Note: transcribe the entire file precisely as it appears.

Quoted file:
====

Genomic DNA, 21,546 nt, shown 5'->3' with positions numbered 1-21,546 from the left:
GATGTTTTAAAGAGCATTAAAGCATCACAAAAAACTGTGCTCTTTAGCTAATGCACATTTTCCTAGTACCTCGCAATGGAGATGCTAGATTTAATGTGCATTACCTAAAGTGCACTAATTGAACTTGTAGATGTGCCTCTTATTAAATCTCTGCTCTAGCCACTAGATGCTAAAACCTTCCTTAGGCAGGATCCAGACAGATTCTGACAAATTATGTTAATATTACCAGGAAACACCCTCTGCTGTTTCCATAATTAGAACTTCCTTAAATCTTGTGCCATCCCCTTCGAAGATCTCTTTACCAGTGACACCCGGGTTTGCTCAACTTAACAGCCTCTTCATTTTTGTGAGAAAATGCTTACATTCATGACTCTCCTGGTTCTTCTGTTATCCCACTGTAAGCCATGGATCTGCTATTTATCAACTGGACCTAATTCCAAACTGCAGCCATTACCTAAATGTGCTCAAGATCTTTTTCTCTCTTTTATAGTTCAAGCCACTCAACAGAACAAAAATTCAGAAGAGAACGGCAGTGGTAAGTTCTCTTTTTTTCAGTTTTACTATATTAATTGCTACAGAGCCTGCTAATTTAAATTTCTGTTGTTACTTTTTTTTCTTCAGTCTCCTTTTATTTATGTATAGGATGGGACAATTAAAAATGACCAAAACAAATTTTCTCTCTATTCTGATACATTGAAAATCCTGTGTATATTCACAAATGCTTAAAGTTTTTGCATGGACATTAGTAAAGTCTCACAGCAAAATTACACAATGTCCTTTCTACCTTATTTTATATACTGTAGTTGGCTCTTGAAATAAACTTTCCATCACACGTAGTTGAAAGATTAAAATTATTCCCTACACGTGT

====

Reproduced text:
Genomic DNA, 21,546 nt, shown 5'->3' with positions numbered 1-21,546 from the left:
GATGTTTTAAAGAGCATTAAAGCATCACAAAAAACTGTGCTCTTTAGCTAATGCACATTTTCCTAGTACCTCGCAATGGAGATGCTAGATTTAATGTGCATTACCTAAAGTGCACTAATTGAACTTGTAGATGTGCCTCTTATTAAATCTCTGCTCTAGCCACTAGATGCTAAAACCTTCCTTAGGCAGGATCCAGACAGATTCTGACAAATTATGTTAATATTACCAGGAAACACCCTCTGCTGTTTCCATAATTAGAACTTCCTTAAATCTTGTGCCATCCCCTTCGAAGATCTCTTTACCAGTGACACCCGGGTTTGCTCAACTTAACAGCCTCTTCATTTTTGTGAGAAAATGCTTACATTCATGACTCTCCTGGTTCTTCTGTTATCCCACTGTAAGCCATGGATCTGCTATTTATCAACTGGACCTAATTCCAAACTGCAGCCATTACCTAAATGTGCTCAAGATCTTTTTCTCTCTTTTATAGTTCAAGCCACTCAACAGAACAAAAATTCAGAAGAGAACGGCAGTGGTAAGTTCTCTTTTTTTCAGTTTTACTATATTAATTGCTACAGAGCCTGCTAATTTAAATTTCTGTTGTTACTTTTTTTTCTTCAGTCTCCTTTTATTTATGTATAGGATGGGACAATTAAAAATGACCAAAACAAATTTTCTCTCTATTCTGATACATTGAAAATCCTGTGTATATTCACAAATGCTTAAAGTTTTTGCATGGACATTAGTAAAGTCTCACAGCAAAATTACACAATGTCCTTTCTACCTTATTTTATATACTGTAGTTGGCTCTTGAAATAAACTTTCCATCACACGTAGTTGAAAGATTAAAATTATTCCCTACACGTGT